Currently, many questions still remain concerning the nature of the inflammatory process in severe episodes of asthma exacerbation. In addition to eosinophils, neutrophils are also important cells that release oxidative products, eicosanoids and metalloproteinases (specifically MMP-9), which contribute to lung epithelial and endothelial cell injury and increase vascular permeability. Interestingly, tissue inhibitor of metalloproteinase (TIMP)-1, an inhibitor of MMP-9, is reduced in the plasma and the bronchi of patients with asthma (Belleguic et al., 2002). In an experimental model of airway inflammation induced by the intranasal administration of elastase and LPS, quercetin inhibited neutrophil recruitment and MMP-9 and MMP-12 expression and activity both in vivo and in vitro (Ganesan et al., 2010). Taken together with other published results, these findings suggest potential beneficial effects of quercetin treatment on asthmatic airway inflammation.

The airway epithelium's function is to transport air into the alveoli and to protect the lungs against pathogens, allergens and inhaled environmental particulates through the secretion of antimicrobial molecules and pro-inflammatory cytokines and chemokines. In addition, the airway epithelium also has the ability to modulate the function of lung dendritic cells, which are essential in initiating inflammation and determining the type of effector immune response (Th1, Th2 or Th17) (Belleguic et al., 2002; Ganesan et al., 2010). Treatment with quercetin prior to TNF-α stimulation reduced the expression of IL-8 and chemokines (C-C motif) ligand 2 (CCL2/MCP-1) in bronchial epithelial cells (Nanua et al., 2006), which are involved in asthma pathogenesis (Romagnani, 2002). This effect was associated with attenuation of the PI3-kinase, Akt and NF-kB signaling pathways. Several other studies have also demonstrated this effect of quercetin on NF-kB reduction (Nam, 2006; Rahman, Adcock, 2006).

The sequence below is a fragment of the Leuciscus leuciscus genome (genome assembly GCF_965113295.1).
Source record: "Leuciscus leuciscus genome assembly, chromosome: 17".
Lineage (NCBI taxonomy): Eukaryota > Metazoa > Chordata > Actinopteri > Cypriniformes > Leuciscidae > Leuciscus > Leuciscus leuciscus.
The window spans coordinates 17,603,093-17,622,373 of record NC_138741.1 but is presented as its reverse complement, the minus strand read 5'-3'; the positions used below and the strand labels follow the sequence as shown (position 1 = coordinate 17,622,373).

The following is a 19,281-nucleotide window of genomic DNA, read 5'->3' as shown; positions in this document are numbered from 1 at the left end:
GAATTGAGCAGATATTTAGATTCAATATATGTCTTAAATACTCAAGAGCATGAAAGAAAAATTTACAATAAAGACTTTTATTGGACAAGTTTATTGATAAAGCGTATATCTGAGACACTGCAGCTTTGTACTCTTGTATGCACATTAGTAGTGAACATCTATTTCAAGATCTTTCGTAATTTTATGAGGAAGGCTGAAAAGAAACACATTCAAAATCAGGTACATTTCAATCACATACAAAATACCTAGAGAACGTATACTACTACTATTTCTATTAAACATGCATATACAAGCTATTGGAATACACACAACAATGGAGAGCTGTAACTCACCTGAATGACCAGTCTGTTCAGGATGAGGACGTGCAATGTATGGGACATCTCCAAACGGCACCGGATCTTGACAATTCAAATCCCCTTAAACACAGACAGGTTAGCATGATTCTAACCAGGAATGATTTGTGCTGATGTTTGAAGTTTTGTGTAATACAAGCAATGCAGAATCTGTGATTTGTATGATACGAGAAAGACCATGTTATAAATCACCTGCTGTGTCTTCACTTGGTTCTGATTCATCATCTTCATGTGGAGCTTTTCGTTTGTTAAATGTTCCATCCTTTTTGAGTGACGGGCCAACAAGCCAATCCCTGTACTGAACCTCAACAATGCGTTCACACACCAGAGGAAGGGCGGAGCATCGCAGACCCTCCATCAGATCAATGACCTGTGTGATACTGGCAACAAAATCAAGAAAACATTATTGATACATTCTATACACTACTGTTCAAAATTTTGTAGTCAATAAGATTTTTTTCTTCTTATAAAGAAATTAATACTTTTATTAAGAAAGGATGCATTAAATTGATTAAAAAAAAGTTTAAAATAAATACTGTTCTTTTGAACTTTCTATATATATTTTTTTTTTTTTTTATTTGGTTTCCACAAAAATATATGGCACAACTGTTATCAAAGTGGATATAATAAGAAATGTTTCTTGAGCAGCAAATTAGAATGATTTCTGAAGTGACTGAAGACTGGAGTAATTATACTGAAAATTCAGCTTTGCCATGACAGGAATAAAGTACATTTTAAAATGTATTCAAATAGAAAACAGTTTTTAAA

Adhesion molecules are involved in the control of leukocyte influx. Expression of intercellular adhesion molecule-1 (ICAM-1), an adhesion molecule that participates in cell-cell and cell-matrix adhesive interactions, has been associated with several inflammatory diseases, including asthma (Stanciu, Djukanovic, 1998). Quercetin has been shown to reduce ICAM-1 expression on a pulmonary epithelial cell line (A549) in a dose-dependent manner, and decreased ICAM-1 expression has been shown to be mediated through inhibition of the NF-kB, ERK-1/2 and JNK signaling pathways (Ying et al., 2009). Thus, quercetin's effect in reducing leukocyte recruitment may be associated with a reduction in chemokines and adhesion molecules. In addition to epithelial cells, fibroblasts are also involved in asthma pathogenesis.